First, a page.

As deep as I am into home studio recording, I’m not much of a synthesizer guy. For the longest time, I used preset sounds because I had no idea what all those knobs and settings did. Even after taking classes on synthesis, I’m probably more inclined to use sampled sounds than to create my own. I pretty much write music for live bands, but I don’t have a band. So I use synthesizers and samplers.
Cakewalk recently released SONAR 7, the 2007 update of their flagship digital audio workstation software. The company has also bundled SONAR 7 with its other large products — Project5, Rapture and Dimension Pro — into a package called Cakewalk Pro Suite. The bundle sells for about $799 retail, but since I own SONAR 5 Producer Edition, I qualify for an upgrade price of $479. The upgrade price to SONAR 7 Producer Edition is $229. For $250 more, I can get software that would cost $707 to get separately with entirely new licenses.
So that begs the question — do I need them?
This past weekend, I downloaded demos of Rapture and Project5. No demo of Dimension Pro is available, although I read somewhere on the Cakewalk forum that the Rapture demo is similar to Dimension Pro.
Rapture is a synthesizer, and Dimension Pro is a sampler. Given my preference for sampled sounds, I’m not so much interested in Rapture as Dimension Pro. The user interface between Dimension Pro and Rapture look similar, so I gave Rapture a shot.
The narrow buttons with the squat text made it hard to figure out the signal flow. A bit of random clicking allowed me to guess what were oscillators, filters and envelopes, but I couldn’t be too sure. Since Rapture has no sampling capabilities, I couldn’t really project how Dimension would compare. The user interface seems a bit busy, but I don’t really expect to use it all that much. I do wish a Dimension Pro demo was available though.
As for Project5, it’s definitely the product with which Cakewalk wants to compete with Ableton Live. I was introduced to Ableton Live before Project5, so I already had some expectations. When I was first working with Live, the tutorials really helped explain the user interface. The Project5 tutorials didn’t do nearly the same kind of job selling its interface.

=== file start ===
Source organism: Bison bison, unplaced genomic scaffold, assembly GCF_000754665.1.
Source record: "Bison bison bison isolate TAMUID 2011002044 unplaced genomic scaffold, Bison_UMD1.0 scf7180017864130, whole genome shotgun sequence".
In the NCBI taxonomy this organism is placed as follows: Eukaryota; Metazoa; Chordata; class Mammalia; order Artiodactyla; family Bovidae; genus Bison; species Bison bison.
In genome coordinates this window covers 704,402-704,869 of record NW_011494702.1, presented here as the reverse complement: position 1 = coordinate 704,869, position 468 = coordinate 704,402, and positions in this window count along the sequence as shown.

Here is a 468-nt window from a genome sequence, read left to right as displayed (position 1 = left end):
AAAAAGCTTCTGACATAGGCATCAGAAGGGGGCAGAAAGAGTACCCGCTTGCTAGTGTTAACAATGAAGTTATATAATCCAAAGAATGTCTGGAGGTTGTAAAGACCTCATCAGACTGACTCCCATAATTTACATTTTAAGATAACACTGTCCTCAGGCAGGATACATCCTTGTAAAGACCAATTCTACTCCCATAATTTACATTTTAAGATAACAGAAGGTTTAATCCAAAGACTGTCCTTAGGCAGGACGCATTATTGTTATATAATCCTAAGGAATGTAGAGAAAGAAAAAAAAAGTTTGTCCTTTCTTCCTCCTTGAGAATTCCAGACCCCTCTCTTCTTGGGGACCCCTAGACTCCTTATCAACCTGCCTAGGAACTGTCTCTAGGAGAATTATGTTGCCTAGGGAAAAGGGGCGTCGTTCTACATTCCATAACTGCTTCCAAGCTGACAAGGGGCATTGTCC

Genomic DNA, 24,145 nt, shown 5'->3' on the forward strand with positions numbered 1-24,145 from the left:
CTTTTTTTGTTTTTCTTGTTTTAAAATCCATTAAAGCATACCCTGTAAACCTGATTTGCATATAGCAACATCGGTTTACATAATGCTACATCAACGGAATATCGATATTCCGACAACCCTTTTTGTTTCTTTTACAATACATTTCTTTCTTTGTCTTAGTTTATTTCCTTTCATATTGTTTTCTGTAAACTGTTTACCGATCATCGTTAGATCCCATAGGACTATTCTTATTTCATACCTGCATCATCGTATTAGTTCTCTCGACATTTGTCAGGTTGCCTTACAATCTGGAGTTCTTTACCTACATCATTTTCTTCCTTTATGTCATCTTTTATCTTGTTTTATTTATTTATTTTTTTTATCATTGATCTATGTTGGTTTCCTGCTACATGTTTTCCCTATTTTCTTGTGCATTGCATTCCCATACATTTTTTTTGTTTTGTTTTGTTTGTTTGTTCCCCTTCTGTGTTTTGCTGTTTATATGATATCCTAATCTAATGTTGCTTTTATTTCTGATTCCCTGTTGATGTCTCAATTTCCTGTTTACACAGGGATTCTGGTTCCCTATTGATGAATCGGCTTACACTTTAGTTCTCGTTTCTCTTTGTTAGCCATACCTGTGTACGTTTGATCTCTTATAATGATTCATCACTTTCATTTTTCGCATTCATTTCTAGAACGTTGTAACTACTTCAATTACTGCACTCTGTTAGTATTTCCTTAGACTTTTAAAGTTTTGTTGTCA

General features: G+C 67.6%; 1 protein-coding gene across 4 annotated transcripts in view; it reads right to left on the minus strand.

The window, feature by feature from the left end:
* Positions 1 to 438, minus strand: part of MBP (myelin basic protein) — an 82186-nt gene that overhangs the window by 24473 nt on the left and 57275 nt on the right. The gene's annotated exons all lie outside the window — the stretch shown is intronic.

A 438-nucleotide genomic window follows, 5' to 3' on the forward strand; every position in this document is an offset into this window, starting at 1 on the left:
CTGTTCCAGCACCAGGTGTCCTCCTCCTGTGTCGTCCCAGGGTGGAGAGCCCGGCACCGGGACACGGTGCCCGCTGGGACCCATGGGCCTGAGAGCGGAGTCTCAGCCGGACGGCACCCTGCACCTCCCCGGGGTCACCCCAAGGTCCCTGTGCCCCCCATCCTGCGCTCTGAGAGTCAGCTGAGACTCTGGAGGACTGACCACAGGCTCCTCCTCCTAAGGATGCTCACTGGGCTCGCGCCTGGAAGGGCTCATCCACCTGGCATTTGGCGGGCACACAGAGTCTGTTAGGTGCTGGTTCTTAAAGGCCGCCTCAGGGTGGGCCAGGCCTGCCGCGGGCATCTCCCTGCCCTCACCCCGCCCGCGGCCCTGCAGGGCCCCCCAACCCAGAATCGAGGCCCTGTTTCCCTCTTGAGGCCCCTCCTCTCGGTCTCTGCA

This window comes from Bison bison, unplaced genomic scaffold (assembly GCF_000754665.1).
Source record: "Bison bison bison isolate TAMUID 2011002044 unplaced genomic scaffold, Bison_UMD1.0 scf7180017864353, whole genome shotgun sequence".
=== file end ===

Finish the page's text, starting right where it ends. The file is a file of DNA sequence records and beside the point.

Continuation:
As a result, I found it clunky and a bit left-brained. I attempted to recreate Terry Riley’s In C in Project5 the way I did with Live. Project5 isn’t as liberal as Live when it comes to clashing time signatures, and it forced unison playing whenever I triggered new clips in its Groove Matrix (analogous to Live’s Session View.) Unison is not good for a performance of In C. Although the feature set is parallel, Live can support VST and includes its own arsenal of proprietary instruments. Project5 is pretty much a host for other software synthesizers.
Its support of Rewire is even harder to handle than SONAR. With SONAR, I can assign multiple tracks to a single Reason song file. In Project5, I have to create track layers, which adds too much complexity to a process that should be straightforward. I’m also having a hard time picturing a Rewire connection between Project5 and SONAR. I actually think SONAR handles a few things better than Project5.
As tempted as I am to spend the extra money for the Cakewalk Pro Suite, dropping cash on software I probably won’t end up using is wasteful. I am still curious about Dimension Pro because it comes bundled with the Garritan Pocket Orchestra. At some point, I’d be interested in writing more classically-minded works, and I’m in the market for a good library. (There is a version of the Garritan Personal Orchestra available for Reason as a Refill.)
So that led me to explore Native Instruments Kontakt, a sampler which contains portions of the Vienna Symphonic Library. The demo didn’t include any of it, but I did try it out to see how well it worked.
With SONAR 5, the Kontakt demo seemed very straight forward. I assigned the audio output and MIDI channel of a MIDI track to Kontakt, and it played the samples with no problem. I would like to try out some of the guitar samples — the detail with which you can articulate the sample in such an idiomatic manner looks really powerful — but they weren’t included in the demo either.
I did see reports of SONAR 7 and Kontakt 3 not getting along, but I wonder if that’s the case for a new installation of Kontakt. As much of a failure Finale has turned out for me, it did yield a nice upgrade path for Kontakt — the GPO Player in Finale qualifies for a competitive cross grade.
Despite those reports of Kontakt 3 crashing SONAR, I might still invest in it. I’d like to shake up the sound of my demos, and as helpful as Reason has been, I feel like I need more options.